Montague [interrupts]: “You’re talking about a flourish…yes…you’re talking about flourishing of a particular one [laughs]…the…the…Israeli Jews in settlements; they are flourishing. Of course the Palestinians are not. I wonder, do you think that the idea of a two-state solution – because this is of course land that would have been Palestinian under the two-state solution – is the idea of that now dead?”

Hotovely: “Can you ask yourself how come, after 25 years that Israel said that it would [be] willing to give the Palestinians a Palestinian state, it never happened? Never in history when a minority wanted sovereignty it refuses to get the sovereignty. Now, the Palestinians are unique on this. When you see other minorities in the world that want to be independent, whenever they were offered the independency they said yes. The Palestinians are singling themselves out from this process – this historic process – because they said no to every international or Israeli offer, what [which] means that this is not what they really want. We see leadership that refuses to come and negotiate…”

Montague [interrupts]: “What…do you really believe…do you really believe that the Palestinians don’t want their own state?”

Hotovely: “Absolutely, because they said no to every Israeli offer and to every international offer. You can ask every American secretary of state that spend more time in the Middle East than in any other conflict and eventually, after so many years, so many offers, so many programmes…”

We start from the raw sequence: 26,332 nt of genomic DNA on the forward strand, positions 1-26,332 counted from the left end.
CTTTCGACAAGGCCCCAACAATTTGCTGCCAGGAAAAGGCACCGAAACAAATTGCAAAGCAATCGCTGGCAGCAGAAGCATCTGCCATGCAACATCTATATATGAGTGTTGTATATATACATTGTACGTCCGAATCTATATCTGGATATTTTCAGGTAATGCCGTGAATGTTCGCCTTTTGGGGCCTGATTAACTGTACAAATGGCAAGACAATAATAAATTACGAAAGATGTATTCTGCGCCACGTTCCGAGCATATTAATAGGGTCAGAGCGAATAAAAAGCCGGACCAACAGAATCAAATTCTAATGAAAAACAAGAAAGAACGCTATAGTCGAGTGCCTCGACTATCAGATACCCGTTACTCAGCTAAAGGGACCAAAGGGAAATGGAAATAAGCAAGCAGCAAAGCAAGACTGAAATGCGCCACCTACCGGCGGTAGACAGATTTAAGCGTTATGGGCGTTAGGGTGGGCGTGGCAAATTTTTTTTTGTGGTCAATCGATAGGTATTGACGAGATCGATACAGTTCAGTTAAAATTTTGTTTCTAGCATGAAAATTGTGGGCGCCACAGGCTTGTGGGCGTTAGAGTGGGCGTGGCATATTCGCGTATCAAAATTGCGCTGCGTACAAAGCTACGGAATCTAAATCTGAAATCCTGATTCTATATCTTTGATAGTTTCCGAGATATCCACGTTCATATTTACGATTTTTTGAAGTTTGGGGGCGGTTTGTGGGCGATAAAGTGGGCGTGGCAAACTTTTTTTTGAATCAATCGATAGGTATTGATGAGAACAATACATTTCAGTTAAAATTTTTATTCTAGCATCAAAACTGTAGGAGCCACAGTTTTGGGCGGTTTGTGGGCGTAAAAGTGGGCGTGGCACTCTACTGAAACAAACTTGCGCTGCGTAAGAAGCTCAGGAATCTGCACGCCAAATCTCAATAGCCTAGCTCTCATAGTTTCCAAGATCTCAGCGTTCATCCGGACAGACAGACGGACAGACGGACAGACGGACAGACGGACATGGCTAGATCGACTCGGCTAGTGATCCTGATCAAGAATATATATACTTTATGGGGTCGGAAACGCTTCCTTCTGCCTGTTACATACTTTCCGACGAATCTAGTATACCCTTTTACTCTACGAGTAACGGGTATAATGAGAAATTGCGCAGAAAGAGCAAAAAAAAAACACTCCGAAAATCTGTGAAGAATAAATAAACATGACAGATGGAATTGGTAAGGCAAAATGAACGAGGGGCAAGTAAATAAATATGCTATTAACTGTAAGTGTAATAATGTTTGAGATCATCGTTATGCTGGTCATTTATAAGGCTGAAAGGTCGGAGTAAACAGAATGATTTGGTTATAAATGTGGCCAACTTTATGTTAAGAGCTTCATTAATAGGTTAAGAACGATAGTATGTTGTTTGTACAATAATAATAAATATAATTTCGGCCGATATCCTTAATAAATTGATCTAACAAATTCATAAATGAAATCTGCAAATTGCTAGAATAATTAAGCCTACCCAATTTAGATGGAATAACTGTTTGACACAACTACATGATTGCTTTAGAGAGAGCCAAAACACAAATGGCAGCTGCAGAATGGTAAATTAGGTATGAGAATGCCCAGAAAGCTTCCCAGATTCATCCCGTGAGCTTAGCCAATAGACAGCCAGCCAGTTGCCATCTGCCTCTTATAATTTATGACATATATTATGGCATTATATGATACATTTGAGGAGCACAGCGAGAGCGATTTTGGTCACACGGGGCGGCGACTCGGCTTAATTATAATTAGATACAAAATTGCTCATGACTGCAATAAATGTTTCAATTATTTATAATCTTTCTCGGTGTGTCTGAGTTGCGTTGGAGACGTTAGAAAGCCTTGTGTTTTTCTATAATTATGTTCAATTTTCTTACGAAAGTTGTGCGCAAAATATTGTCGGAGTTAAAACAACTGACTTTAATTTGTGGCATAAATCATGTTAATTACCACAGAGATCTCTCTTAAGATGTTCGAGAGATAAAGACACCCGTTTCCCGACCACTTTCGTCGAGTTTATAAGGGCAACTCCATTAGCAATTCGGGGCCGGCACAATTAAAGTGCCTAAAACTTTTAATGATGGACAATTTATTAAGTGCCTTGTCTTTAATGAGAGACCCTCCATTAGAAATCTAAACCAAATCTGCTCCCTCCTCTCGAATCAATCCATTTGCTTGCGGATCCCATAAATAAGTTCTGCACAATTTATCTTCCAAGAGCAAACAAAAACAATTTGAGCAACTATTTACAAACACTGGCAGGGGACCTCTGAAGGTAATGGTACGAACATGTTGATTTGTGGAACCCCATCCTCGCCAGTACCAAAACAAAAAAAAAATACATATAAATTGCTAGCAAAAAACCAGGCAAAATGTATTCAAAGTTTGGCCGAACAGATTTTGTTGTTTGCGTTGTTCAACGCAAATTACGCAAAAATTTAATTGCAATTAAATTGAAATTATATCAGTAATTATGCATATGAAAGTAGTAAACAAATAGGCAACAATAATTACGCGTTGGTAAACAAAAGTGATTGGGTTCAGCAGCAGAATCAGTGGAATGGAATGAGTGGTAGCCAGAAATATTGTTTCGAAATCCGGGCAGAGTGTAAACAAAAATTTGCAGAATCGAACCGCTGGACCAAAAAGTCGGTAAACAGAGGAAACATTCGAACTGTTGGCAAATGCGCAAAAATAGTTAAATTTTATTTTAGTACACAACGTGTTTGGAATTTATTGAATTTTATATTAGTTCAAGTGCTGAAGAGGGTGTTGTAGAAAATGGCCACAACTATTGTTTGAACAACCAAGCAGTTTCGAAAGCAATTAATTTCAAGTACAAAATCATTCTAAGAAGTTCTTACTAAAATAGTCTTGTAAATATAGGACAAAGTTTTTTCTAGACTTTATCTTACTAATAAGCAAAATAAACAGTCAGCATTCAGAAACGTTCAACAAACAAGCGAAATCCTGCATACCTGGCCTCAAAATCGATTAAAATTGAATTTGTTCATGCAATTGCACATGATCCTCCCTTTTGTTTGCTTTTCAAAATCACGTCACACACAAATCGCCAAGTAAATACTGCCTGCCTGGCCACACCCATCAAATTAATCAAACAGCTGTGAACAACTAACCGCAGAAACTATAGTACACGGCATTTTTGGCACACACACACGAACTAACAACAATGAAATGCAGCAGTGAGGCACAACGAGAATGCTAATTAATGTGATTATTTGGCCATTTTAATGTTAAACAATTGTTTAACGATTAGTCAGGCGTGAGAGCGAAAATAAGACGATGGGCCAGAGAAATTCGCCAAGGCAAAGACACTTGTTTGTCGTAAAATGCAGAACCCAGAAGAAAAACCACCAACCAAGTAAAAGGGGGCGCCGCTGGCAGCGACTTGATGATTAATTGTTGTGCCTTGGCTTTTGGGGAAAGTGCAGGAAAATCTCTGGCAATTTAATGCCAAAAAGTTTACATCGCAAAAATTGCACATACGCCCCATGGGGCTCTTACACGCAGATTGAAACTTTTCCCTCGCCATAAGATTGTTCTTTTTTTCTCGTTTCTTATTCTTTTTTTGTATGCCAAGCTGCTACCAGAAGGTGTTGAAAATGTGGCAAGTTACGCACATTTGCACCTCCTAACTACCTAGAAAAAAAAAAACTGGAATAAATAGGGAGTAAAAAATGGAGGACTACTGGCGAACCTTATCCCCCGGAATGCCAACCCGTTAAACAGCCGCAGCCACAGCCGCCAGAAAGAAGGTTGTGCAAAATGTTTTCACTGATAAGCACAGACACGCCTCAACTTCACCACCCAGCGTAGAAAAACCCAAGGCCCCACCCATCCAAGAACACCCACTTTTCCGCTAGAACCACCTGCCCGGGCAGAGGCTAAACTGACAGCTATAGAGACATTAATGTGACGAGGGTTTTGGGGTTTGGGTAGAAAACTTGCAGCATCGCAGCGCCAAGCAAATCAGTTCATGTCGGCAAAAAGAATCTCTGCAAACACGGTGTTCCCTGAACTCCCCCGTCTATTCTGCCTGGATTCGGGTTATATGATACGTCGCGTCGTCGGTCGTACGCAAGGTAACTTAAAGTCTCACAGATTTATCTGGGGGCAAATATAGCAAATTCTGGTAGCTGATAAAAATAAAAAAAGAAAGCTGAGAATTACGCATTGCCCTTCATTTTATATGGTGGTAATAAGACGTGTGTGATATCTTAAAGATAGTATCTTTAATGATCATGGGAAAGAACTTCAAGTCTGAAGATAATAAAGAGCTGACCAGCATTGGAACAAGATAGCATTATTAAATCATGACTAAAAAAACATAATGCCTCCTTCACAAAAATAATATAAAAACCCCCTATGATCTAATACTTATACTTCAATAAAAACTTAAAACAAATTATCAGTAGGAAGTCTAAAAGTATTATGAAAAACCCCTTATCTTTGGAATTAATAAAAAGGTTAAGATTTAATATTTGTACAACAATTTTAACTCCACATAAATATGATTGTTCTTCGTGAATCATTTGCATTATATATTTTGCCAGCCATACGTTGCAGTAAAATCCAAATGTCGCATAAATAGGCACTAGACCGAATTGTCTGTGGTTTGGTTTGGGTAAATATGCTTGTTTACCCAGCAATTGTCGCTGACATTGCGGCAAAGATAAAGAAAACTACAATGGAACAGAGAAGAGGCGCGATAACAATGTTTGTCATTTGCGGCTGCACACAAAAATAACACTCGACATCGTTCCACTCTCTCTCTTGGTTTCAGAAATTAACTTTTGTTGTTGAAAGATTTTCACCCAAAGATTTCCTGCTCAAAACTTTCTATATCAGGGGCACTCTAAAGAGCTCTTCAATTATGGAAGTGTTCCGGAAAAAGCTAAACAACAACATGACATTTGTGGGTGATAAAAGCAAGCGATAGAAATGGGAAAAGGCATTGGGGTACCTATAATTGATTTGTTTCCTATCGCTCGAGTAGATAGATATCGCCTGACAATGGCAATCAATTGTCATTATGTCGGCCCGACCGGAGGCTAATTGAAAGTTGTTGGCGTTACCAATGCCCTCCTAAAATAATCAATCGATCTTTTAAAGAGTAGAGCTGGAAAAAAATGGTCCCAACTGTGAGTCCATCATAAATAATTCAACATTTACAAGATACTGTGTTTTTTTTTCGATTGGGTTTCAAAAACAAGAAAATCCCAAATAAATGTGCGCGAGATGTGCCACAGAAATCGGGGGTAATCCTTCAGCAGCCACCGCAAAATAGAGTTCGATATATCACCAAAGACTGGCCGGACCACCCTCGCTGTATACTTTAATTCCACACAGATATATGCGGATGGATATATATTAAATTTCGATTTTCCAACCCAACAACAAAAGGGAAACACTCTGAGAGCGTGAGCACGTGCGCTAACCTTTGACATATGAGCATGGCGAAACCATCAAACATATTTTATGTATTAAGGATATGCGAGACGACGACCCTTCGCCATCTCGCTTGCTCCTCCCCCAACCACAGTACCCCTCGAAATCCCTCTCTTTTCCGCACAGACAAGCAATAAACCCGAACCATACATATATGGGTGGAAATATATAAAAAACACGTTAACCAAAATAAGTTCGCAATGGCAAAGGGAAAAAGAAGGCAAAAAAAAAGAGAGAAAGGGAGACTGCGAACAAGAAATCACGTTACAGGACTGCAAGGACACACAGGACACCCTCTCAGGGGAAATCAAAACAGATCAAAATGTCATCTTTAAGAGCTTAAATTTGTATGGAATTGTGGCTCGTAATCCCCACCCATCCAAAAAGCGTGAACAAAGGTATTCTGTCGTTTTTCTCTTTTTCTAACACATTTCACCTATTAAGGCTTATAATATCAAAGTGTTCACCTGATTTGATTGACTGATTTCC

Montague [interrupts]: “What is it that you think…can I ask you, sorry…what is it you think they want if you don’t think they want their own state?”

Hotovely: “Well at the moment, unfortunately, they prefer Israel’s delegitimation [delegitimisation] than having a good life, than having sovereignty. They definitely don’t do any step in order to achieve any kind of agreement because when you want to reach an agreement you usually sit and negotiate. They refuse to negotiate for the last few years.”

Montague: “So settlements will continue and more settlements will be build [sic] on land that had… for decades has been considered to be the future Palestinian state?”

Hotovely: “Since 1967 this is a Jewish land as you know and of course when we build there…can you imagine that when….”

Montague [interrupts]: “Since Israel occupied it in 1967.”